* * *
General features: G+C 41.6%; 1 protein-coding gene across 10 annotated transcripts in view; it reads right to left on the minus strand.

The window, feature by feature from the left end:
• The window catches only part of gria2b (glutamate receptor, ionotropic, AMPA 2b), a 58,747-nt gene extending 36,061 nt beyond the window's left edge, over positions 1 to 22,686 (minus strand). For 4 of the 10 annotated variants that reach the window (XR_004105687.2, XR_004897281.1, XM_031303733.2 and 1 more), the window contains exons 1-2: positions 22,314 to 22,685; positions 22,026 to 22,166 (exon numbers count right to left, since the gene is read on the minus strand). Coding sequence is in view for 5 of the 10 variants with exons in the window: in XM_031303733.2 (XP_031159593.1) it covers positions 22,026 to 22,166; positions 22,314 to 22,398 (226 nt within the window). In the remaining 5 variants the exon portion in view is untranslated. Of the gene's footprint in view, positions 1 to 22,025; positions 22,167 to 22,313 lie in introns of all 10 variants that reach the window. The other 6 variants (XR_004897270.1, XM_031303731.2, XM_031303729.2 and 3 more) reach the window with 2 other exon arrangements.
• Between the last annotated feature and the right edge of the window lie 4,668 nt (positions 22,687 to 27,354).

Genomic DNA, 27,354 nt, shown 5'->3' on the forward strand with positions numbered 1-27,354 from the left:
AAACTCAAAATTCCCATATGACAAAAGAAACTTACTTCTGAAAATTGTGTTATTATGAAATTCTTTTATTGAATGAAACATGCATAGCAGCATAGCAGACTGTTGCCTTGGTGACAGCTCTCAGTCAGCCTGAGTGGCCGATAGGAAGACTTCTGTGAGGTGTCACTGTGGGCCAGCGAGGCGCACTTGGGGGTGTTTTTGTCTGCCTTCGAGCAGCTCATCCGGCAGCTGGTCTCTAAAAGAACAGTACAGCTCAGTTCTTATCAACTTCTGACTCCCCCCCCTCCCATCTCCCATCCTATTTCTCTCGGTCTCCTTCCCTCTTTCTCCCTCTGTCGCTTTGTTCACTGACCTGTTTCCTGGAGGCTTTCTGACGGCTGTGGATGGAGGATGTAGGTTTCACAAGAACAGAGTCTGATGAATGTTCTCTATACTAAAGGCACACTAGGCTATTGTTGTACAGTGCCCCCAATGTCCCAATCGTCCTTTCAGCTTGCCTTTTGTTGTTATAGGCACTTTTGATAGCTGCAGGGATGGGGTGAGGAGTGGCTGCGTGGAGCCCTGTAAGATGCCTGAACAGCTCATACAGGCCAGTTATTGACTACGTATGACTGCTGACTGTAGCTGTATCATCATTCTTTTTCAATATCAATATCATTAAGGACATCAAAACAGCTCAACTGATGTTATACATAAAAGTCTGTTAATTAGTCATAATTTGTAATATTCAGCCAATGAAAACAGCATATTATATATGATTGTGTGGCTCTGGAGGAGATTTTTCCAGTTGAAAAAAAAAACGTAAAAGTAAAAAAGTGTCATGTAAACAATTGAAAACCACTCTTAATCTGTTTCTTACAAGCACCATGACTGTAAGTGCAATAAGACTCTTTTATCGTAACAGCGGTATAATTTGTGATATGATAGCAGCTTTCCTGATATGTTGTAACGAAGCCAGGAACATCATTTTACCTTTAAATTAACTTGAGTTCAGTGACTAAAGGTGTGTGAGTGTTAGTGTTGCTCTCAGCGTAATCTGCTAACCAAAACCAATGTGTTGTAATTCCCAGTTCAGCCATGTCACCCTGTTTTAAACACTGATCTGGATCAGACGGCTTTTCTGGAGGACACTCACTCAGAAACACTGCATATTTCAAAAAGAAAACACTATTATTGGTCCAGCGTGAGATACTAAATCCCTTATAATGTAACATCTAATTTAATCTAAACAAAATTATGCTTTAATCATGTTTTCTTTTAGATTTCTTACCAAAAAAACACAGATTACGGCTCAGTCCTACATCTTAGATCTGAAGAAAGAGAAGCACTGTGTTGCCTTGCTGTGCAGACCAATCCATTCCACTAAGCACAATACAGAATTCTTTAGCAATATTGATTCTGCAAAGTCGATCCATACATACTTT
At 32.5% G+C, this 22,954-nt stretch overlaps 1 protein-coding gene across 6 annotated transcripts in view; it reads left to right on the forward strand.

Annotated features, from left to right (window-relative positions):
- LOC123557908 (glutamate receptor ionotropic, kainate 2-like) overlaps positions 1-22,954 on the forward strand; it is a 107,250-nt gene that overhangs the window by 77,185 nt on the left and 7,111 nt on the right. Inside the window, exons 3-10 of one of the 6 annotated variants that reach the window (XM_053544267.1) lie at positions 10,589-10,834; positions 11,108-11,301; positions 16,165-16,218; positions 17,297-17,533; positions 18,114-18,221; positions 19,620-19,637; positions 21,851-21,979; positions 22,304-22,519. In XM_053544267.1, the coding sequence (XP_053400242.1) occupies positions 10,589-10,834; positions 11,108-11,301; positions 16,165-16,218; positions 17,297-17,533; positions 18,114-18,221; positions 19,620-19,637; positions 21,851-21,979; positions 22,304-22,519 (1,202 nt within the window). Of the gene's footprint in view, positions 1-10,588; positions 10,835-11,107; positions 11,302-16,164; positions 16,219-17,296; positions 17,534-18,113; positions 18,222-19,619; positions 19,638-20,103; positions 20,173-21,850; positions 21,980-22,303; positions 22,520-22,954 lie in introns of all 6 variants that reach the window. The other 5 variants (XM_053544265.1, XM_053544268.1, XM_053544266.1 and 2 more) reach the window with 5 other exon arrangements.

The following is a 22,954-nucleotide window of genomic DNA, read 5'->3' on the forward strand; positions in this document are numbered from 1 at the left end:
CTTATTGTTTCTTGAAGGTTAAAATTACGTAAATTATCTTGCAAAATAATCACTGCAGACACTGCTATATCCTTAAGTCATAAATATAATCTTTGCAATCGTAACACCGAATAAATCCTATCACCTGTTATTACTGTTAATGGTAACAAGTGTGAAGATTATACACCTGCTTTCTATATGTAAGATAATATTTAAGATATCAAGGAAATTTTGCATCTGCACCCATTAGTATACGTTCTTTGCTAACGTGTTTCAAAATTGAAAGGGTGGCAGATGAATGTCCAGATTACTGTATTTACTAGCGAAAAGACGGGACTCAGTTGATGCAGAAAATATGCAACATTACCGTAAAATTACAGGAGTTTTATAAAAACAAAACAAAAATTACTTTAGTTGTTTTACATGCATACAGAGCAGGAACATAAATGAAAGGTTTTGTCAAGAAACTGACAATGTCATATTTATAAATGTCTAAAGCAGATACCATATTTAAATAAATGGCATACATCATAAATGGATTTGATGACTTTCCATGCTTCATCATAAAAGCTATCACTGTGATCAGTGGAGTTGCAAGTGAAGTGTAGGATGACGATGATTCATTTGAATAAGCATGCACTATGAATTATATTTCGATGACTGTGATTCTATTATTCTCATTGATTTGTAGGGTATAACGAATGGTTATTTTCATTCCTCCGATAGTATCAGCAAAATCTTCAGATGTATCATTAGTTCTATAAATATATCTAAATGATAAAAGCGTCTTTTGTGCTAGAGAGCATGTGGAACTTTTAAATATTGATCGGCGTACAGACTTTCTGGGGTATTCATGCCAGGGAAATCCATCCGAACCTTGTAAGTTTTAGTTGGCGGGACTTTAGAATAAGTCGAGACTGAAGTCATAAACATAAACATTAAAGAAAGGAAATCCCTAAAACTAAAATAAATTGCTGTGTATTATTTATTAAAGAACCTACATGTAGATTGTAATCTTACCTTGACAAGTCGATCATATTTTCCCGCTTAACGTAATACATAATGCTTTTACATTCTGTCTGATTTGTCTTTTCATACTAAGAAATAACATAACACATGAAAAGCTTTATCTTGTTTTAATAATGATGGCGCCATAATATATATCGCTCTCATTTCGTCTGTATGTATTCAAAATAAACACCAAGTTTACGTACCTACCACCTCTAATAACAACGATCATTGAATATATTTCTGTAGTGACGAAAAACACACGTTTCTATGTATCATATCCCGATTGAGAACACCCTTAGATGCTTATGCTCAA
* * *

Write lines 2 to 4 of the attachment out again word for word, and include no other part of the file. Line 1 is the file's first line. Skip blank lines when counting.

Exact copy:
The window, feature by feature from the left end:
• The window catches only part of gria2b (glutamate receptor, ionotropic, AMPA 2b), a 58,747-nt gene extending 36,061 nt beyond the window's left edge, over positions 1 to 22,686 (minus strand). For 4 of the 10 annotated variants that reach the window (XR_004105687.2, XR_004897281.1, XM_031303733.2 and 1 more), the window contains exons 1-2: positions 22,314 to 22,685; positions 22,026 to 22,166 (exon numbers count right to left, since the gene is read on the minus strand). Coding sequence is in view for 5 of the 10 variants with exons in the window: in XM_031303733.2 (XP_031159593.1) it covers positions 22,026 to 22,166; positions 22,314 to 22,398 (226 nt within the window). In the remaining 5 variants the exon portion in view is untranslated. Of the gene's footprint in view, positions 1 to 22,025; positions 22,167 to 22,313 lie in introns of all 10 variants that reach the window. The other 6 variants (XR_004897270.1, XM_031303731.2, XM_031303729.2 and 3 more) reach the window with 2 other exon arrangements.
• Between the last annotated feature and the right edge of the window lie 4,668 nt (positions 22,687 to 27,354).